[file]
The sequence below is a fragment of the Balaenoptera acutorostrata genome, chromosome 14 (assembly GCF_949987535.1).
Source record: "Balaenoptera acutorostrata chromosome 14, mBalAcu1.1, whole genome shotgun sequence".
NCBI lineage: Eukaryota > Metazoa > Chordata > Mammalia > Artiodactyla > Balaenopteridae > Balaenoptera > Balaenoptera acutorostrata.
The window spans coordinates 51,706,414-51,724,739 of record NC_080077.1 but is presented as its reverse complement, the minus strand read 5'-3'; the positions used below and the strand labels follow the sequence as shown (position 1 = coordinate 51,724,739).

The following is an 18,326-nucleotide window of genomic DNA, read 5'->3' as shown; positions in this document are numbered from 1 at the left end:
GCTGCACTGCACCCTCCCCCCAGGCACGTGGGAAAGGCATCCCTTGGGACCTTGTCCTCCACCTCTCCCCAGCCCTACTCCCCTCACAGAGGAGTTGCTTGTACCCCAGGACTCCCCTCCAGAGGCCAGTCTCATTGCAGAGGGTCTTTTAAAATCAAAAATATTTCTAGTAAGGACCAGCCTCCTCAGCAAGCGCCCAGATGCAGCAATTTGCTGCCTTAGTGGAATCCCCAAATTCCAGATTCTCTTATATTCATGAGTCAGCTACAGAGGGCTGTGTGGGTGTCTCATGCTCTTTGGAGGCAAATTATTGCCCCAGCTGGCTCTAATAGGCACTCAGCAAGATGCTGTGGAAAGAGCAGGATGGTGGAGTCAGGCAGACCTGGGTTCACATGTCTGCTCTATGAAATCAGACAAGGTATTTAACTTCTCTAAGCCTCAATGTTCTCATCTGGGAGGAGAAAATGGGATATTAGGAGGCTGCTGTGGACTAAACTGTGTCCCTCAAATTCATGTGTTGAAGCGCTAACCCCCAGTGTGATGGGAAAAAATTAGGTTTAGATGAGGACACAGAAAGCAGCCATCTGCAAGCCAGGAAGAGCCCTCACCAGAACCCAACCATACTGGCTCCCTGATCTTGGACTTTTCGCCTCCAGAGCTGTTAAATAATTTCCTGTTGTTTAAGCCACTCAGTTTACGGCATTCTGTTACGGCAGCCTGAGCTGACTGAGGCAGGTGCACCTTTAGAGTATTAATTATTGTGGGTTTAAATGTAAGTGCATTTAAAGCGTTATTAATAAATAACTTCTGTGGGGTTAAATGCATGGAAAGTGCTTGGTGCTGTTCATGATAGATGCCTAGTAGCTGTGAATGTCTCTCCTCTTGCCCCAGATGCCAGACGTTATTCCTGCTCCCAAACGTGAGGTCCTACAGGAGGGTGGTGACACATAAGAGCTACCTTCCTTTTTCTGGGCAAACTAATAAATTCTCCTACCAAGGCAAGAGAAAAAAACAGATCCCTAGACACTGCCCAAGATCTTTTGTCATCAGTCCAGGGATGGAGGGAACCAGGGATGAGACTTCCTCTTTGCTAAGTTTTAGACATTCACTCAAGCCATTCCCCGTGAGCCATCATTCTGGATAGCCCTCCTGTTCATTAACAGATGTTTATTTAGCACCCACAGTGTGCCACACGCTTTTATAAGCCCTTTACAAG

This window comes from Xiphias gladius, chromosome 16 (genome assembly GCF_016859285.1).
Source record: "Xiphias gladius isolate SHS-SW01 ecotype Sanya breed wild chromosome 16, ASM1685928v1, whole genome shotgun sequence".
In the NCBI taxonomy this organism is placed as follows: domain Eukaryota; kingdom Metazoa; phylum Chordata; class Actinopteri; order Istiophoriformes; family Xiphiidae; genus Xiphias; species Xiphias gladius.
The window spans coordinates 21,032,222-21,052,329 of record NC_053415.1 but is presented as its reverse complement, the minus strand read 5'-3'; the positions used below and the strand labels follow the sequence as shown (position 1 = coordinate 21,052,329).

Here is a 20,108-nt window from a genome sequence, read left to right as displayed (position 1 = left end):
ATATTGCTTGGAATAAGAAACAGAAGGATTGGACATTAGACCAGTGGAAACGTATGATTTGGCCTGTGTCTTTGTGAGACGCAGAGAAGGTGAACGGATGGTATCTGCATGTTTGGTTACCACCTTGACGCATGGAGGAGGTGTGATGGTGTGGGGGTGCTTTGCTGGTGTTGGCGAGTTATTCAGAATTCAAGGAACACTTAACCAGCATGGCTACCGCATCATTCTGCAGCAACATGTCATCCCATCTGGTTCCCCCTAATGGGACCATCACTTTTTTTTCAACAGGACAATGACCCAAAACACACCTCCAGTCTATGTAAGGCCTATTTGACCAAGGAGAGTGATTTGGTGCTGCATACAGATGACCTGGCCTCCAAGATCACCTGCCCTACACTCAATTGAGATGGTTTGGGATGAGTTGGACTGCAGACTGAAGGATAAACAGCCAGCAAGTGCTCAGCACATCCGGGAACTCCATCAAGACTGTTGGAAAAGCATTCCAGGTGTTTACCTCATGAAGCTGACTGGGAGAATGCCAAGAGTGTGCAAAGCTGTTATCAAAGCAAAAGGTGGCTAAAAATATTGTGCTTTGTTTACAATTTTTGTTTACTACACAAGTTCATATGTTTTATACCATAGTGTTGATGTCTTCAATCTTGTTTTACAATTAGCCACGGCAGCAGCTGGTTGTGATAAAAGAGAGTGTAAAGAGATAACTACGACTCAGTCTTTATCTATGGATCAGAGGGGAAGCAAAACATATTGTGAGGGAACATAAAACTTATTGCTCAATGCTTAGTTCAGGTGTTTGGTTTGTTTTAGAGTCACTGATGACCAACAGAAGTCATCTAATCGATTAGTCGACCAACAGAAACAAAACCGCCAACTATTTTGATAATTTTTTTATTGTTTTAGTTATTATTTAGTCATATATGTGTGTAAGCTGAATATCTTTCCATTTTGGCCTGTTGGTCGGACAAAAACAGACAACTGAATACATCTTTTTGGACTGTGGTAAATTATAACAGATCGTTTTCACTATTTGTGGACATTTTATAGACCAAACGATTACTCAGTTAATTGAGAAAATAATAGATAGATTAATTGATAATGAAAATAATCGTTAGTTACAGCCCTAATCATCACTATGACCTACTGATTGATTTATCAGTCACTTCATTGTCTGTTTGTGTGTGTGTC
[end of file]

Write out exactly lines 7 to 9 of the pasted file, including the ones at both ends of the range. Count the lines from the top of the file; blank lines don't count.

This window comes from Xiphias gladius, chromosome 16 (genome assembly GCF_016859285.1).
Source record: "Xiphias gladius isolate SHS-SW01 ecotype Sanya breed wild chromosome 16, ASM1685928v1, whole genome shotgun sequence".
In the NCBI taxonomy this organism is placed as follows: domain Eukaryota; kingdom Metazoa; phylum Chordata; class Actinopteri; order Istiophoriformes; family Xiphiidae; genus Xiphias; species Xiphias gladius.